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Math Help - Is derived set closed in any topological space?

  1. #16
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    Maybe.
    Hope I can find a counterexample that A' is not closed in the future. Thank you Plato, for your patient replies.
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  2. #17
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    A subset of a T0 space whose derived set is not closed

    Consider \mathbb{R} with the topology generated by \{(-\infty,a) \mid a \in \mathbb{R} \}, which is a T0 space. The derived set of \{0\} is (0, \infty), which is open.
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  3. #18
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    A beautiful counterexample! Thank you for your brilliant first-post.
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  4. #19
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    Quote Originally Posted by austinmohr View Post
    Consider \mathbb{R} with the topology generated by \{(-\infty,a) \mid a \in \mathbb{R} \}, which is a T0 space. The derived set of \{0\} is (0, \infty), which is open.
    Ack - a typo. The set (0, \infty) is neither open nor closed in this topology. The counterexample still works, however.
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  5. #20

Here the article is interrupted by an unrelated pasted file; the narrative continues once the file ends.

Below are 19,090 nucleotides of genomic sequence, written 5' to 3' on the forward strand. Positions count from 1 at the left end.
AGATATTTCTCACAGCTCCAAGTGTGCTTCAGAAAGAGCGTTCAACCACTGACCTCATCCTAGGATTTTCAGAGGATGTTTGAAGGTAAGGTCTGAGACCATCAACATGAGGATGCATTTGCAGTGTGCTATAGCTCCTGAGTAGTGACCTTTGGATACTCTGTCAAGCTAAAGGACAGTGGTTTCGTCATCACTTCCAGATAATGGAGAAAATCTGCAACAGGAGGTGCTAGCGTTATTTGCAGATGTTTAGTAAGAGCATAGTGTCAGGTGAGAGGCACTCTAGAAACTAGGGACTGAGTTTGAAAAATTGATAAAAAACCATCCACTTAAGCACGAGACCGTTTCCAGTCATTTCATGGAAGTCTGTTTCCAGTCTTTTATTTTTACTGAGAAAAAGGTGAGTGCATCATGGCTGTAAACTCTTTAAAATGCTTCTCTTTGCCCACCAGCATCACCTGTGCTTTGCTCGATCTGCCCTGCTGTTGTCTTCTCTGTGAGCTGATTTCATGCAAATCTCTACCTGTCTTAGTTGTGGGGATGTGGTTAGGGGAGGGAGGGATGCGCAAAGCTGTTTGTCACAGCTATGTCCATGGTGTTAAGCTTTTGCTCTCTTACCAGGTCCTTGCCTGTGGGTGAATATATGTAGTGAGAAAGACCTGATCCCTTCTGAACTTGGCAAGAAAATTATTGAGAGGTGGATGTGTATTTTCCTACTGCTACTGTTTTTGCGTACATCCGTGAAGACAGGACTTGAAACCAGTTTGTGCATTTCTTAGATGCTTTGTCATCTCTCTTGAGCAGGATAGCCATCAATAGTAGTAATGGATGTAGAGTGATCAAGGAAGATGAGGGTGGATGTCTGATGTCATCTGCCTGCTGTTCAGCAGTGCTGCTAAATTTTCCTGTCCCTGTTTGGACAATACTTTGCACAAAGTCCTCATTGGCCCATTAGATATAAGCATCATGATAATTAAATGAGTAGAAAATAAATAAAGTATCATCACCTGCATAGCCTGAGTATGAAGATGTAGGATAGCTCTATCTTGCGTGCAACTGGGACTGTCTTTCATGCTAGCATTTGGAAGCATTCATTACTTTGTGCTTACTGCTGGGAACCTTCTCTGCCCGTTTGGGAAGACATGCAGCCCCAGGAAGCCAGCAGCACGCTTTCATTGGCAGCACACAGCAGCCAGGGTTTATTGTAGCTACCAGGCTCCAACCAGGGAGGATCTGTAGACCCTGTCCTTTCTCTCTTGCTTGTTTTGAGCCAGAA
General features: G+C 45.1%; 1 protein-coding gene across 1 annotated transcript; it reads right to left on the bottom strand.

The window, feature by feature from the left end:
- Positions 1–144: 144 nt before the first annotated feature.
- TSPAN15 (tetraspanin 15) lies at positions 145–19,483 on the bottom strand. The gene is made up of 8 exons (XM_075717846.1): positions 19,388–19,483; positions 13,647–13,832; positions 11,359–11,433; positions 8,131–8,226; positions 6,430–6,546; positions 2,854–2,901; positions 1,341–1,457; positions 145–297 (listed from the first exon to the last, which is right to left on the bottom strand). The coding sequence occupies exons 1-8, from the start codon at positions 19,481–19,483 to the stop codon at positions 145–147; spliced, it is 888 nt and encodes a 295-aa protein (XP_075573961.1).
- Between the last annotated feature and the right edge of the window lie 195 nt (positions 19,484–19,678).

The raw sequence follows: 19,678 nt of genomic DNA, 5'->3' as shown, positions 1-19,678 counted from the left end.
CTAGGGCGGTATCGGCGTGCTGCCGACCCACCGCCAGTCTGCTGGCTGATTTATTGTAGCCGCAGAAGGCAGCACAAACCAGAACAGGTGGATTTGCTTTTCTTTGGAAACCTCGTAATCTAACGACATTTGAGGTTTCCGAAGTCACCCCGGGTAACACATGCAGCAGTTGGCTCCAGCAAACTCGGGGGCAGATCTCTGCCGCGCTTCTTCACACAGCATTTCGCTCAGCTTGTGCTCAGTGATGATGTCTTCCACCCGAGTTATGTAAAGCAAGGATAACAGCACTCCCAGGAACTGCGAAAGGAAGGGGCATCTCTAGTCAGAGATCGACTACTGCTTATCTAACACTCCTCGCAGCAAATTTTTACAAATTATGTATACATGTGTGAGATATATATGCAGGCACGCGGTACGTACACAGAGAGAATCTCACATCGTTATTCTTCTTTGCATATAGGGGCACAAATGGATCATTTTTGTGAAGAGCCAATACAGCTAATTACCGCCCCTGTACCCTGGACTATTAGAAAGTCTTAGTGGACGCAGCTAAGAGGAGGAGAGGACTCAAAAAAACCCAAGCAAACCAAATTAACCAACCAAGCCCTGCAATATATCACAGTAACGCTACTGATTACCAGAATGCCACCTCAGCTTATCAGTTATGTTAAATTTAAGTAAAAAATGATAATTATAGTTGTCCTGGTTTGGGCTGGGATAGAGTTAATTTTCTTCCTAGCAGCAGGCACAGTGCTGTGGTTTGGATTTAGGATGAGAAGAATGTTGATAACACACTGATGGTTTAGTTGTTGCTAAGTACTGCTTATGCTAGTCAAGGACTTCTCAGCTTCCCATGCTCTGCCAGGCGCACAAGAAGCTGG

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    Quote Originally Posted by austinmohr View Post
    Consider \mathbb{R} with the topology generated by \{(-\infty,a) \mid a \in \mathbb{R} \}, which is a T0 space. The derived set of \{0\} is (0, \infty), which is open.
    Quote Originally Posted by austinmohr View Post
    Ack - a typo. The set (0, \infty) is neither open nor closed in this topology. The counterexample still works, however.
    If this is Lynn Steenís Left Order Topology, then isnít it true that 0 is a limit point of \{0\}?
    If so, then is 0 in the derived set of \{0\}?
    If that is so, what is its complement?
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  6. #21
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    Quote Originally Posted by Plato View Post
    If this is Lynn Steenís Left Order Topology, then isnít it true that 0 is a limit point of \{0\}?
    If so, then is 0 in the derived set of \{0\}?
    If that is so, what is its complement?
    We may be using slightly different definitions. I use "derived set" to mean the set of all accumulation points of a set A. Hence, if A is singleton, it cannot be contained in its own derived set by definition.
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  7. #22
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    Quote Originally Posted by austinmohr View Post
    We may be using slightly different definitions. I use "derived set" to mean the set of all accumulation points of a set A. Hence, if A is singleton, it cannot be contained in its own derived set by definition.
    You are correct. I was not thinking of a singleton set.
    In fact, I don't know what I had in mind.
    Maybe ( - \infty ,0] I really don't know.
    Last edited by Plato; November 24th 2009 at 02:25 AM.
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